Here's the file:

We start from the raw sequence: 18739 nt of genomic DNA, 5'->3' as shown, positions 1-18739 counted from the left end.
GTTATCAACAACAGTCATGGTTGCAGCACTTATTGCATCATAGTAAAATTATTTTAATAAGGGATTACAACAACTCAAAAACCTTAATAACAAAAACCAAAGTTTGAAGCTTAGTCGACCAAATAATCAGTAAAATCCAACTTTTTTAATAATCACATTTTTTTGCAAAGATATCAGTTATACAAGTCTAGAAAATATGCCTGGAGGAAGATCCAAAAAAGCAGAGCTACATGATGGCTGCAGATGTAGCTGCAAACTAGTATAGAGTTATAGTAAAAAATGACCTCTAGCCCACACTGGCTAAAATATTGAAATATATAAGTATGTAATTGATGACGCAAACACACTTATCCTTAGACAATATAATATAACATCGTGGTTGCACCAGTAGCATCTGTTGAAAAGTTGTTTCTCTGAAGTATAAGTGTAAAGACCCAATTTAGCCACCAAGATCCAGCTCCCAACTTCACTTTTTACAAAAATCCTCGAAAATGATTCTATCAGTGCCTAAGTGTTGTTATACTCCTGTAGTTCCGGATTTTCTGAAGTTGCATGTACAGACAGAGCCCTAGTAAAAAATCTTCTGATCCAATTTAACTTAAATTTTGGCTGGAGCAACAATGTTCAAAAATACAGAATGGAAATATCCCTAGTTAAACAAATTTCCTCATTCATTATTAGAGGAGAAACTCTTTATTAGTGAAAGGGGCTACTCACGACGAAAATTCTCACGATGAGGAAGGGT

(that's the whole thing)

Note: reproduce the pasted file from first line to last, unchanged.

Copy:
We start from the raw sequence: 18739 nt of genomic DNA, 5'->3' as shown, positions 1-18739 counted from the left end.
GTTATCAACAACAGTCATGGTTGCAGCACTTATTGCATCATAGTAAAATTATTTTAATAAGGGATTACAACAACTCAAAAACCTTAATAACAAAAACCAAAGTTTGAAGCTTAGTCGACCAAATAATCAGTAAAATCCAACTTTTTTAATAATCACATTTTTTTGCAAAGATATCAGTTATACAAGTCTAGAAAATATGCCTGGAGGAAGATCCAAAAAAGCAGAGCTACATGATGGCTGCAGATGTAGCTGCAAACTAGTATAGAGTTATAGTAAAAAATGACCTCTAGCCCACACTGGCTAAAATATTGAAATATATAAGTATGTAATTGATGACGCAAACACACTTATCCTTAGACAATATAATATAACATCGTGGTTGCACCAGTAGCATCTGTTGAAAAGTTGTTTCTCTGAAGTATAAGTGTAAAGACCCAATTTAGCCACCAAGATCCAGCTCCCAACTTCACTTTTTACAAAAATCCTCGAAAATGATTCTATCAGTGCCTAAGTGTTGTTATACTCCTGTAGTTCCGGATTTTCTGAAGTTGCATGTACAGACAGAGCCCTAGTAAAAAATCTTCTGATCCAATTTAACTTAAATTTTGGCTGGAGCAACAATGTTCAAAAATACAGAATGGAAATATCCCTAGTTAAACAAATTTCCTCATTCATTATTAGAGGAGAAACTCTTTATTAGTGAAAGGGGCTACTCACGACGAAAATTCTCACGATGAGGAAGGGT